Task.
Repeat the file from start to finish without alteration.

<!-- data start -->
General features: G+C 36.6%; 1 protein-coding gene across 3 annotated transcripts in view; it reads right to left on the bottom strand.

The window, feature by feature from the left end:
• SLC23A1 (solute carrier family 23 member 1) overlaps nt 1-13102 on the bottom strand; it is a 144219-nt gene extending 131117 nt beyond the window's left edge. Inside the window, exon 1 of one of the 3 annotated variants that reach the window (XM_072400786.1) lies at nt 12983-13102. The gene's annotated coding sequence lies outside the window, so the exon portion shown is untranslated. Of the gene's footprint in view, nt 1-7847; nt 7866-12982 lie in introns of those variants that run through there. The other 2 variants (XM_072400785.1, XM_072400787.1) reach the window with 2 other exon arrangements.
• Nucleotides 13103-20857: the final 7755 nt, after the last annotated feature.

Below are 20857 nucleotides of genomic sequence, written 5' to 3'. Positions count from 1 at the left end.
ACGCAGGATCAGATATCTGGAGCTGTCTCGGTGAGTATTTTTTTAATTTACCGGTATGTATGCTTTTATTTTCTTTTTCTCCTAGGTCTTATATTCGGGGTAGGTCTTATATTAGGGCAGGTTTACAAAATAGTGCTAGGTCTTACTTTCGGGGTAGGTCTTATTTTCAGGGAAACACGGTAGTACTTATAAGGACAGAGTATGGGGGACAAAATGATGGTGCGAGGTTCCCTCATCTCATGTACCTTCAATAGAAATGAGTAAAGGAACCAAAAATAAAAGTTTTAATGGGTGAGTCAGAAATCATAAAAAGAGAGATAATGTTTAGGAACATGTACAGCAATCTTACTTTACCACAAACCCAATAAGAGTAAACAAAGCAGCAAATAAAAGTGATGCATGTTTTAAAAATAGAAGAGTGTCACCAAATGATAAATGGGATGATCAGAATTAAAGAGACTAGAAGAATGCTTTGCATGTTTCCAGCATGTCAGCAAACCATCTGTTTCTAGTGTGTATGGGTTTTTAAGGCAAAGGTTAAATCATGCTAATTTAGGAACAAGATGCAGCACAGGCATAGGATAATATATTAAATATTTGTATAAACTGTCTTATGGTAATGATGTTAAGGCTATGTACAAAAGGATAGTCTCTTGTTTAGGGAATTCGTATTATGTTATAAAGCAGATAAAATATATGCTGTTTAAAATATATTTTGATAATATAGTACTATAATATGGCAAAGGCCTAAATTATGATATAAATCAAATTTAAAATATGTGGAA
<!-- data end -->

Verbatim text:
General features: G+C 36.6%; 1 protein-coding gene across 3 annotated transcripts in view; it reads right to left on the bottom strand.

The window, feature by feature from the left end:
• SLC23A1 (solute carrier family 23 member 1) overlaps nt 1-13102 on the bottom strand; it is a 144219-nt gene extending 131117 nt beyond the window's left edge. Inside the window, exon 1 of one of the 3 annotated variants that reach the window (XM_072400786.1) lies at nt 12983-13102. The gene's annotated coding sequence lies outside the window, so the exon portion shown is untranslated. Of the gene's footprint in view, nt 1-7847; nt 7866-12982 lie in introns of those variants that run through there. The other 2 variants (XM_072400785.1, XM_072400787.1) reach the window with 2 other exon arrangements.
• Nucleotides 13103-20857: the final 7755 nt, after the last annotated feature.

Below are 20857 nucleotides of genomic sequence, written 5' to 3'. Positions count from 1 at the left end.
ACGCAGGATCAGATATCTGGAGCTGTCTCGGTGAGTATTTTTTTAATTTACCGGTATGTATGCTTTTATTTTCTTTTTCTCCTAGGTCTTATATTCGGGGTAGGTCTTATATTAGGGCAGGTTTACAAAATAGTGCTAGGTCTTACTTTCGGGGTAGGTCTTATTTTCAGGGAAACACGGTAGTACTTATAAGGACAGAGTATGGGGGACAAAATGATGGTGCGAGGTTCCCTCATCTCATGTACCTTCAATAGAAATGAGTAAAGGAACCAAAAATAAAAGTTTTAATGGGTGAGTCAGAAATCATAAAAAGAGAGATAATGTTTAGGAACATGTACAGCAATCTTACTTTACCACAAACCCAATAAGAGTAAACAAAGCAGCAAATAAAAGTGATGCATGTTTTAAAAATAGAAGAGTGTCACCAAATGATAAATGGGATGATCAGAATTAAAGAGACTAGAAGAATGCTTTGCATGTTTCCAGCATGTCAGCAAACCATCTGTTTCTAGTGTGTATGGGTTTTTAAGGCAAAGGTTAAATCATGCTAATTTAGGAACAAGATGCAGCACAGGCATAGGATAATATATTAAATATTTGTATAAACTGTCTTATGGTAATGATGTTAAGGCTATGTACAAAAGGATAGTCTCTTGTTTAGGGAATTCGTATTATGTTATAAAGCAGATAAAATATATGCTGTTTAAAATATATTTTGATAATATAGTACTATAATATGGCAAAGGCCTAAATTATGATATAAATCAAATTTAAAATATGTGGAA